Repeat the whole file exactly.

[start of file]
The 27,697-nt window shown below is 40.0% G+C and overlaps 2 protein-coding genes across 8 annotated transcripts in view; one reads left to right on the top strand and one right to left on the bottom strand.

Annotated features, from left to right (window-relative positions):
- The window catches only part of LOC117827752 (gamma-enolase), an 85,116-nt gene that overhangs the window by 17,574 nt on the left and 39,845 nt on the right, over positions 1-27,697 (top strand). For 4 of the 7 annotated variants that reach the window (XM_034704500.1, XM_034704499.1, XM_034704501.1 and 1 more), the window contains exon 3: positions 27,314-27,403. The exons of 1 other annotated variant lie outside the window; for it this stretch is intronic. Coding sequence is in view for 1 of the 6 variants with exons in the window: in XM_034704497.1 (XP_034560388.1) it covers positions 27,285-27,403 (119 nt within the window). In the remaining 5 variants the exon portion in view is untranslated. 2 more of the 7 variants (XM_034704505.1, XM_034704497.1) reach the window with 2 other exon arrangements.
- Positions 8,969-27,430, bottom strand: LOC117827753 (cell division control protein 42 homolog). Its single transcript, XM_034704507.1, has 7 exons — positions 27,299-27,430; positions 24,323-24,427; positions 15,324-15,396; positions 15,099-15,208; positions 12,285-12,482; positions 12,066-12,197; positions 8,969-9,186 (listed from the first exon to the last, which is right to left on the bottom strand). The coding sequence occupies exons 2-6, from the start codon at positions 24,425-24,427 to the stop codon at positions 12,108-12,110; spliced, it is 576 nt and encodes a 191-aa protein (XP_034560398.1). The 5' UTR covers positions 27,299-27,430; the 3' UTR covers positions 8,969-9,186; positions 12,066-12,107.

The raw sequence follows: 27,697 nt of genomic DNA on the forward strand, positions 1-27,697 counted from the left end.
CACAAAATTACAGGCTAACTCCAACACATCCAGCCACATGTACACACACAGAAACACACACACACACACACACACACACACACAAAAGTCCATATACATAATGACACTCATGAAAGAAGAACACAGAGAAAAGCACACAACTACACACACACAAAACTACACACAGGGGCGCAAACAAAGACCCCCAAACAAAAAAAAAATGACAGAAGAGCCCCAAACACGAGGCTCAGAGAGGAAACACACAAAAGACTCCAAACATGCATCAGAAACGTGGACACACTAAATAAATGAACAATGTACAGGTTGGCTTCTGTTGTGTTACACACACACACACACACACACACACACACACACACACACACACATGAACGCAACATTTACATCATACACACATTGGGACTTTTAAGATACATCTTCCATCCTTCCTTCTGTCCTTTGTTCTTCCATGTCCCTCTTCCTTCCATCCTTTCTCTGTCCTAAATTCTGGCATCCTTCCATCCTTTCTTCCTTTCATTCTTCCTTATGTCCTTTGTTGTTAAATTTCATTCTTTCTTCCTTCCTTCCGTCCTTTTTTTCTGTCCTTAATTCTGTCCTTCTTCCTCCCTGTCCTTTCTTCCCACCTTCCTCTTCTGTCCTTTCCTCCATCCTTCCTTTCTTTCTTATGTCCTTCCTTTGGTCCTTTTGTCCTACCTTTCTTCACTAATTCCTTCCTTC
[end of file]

The 27,697-nt window shown below is 40.0% G+C and overlaps 2 protein-coding genes across 8 annotated transcripts in view; one reads left to right on the top strand and one right to left on the bottom strand.

Annotated features, from left to right (window-relative positions):
- The window catches only part of LOC117827752 (gamma-enolase), an 85,116-nt gene that overhangs the window by 17,574 nt on the left and 39,845 nt on the right, over positions 1-27,697 (top strand). For 4 of the 7 annotated variants that reach the window (XM_034704500.1, XM_034704499.1, XM_034704501.1 and 1 more), the window contains exon 3: positions 27,314-27,403. The exons of 1 other annotated variant lie outside the window; for it this stretch is intronic. Coding sequence is in view for 1 of the 6 variants with exons in the window: in XM_034704497.1 (XP_034560388.1) it covers positions 27,285-27,403 (119 nt within the window). In the remaining 5 variants the exon portion in view is untranslated. 2 more of the 7 variants (XM_034704505.1, XM_034704497.1) reach the window with 2 other exon arrangements.
- Positions 8,969-27,430, bottom strand: LOC117827753 (cell division control protein 42 homolog). Its single transcript, XM_034704507.1, has 7 exons — positions 27,299-27,430; positions 24,323-24,427; positions 15,324-15,396; positions 15,099-15,208; positions 12,285-12,482; positions 12,066-12,197; positions 8,969-9,186 (listed from the first exon to the last, which is right to left on the bottom strand). The coding sequence occupies exons 2-6, from the start codon at positions 24,425-24,427 to the stop codon at positions 12,108-12,110; spliced, it is 576 nt and encodes a 191-aa protein (XP_034560398.1). The 5' UTR covers positions 27,299-27,430; the 3' UTR covers positions 8,969-9,186; positions 12,066-12,107.

The raw sequence follows: 27,697 nt of genomic DNA on the forward strand, positions 1-27,697 counted from the left end.
CACAAAATTACAGGCTAACTCCAACACATCCAGCCACATGTACACACACAGAAACACACACACACACACACACACACACACACAAAAGTCCATATACATAATGACACTCATGAAAGAAGAACACAGAGAAAAGCACACAACTACACACACACAAAACTACACACAGGGGCGCAAACAAAGACCCCCAAACAAAAAAAAAATGACAGAAGAGCCCCAAACACGAGGCTCAGAGAGGAAACACACAAAAGACTCCAAACATGCATCAGAAACGTGGACACACTAAATAAATGAACAATGTACAGGTTGGCTTCTGTTGTGTTACACACACACACACACACACACACACACACACACACACACACACATGAACGCAACATTTACATCATACACACATTGGGACTTTTAAGATACATCTTCCATCCTTCCTTCTGTCCTTTGTTCTTCCATGTCCCTCTTCCTTCCATCCTTTCTCTGTCCTAAATTCTGGCATCCTTCCATCCTTTCTTCCTTTCATTCTTCCTTATGTCCTTTGTTGTTAAATTTCATTCTTTCTTCCTTCCTTCCGTCCTTTTTTTCTGTCCTTAATTCTGTCCTTCTTCCTCCCTGTCCTTTCTTCCCACCTTCCTCTTCTGTCCTTTCCTCCATCCTTCCTTTCTTTCTTATGTCCTTCCTTTGGTCCTTTTGTCCTACCTTTCTTCACTAATTCCTTCCTTC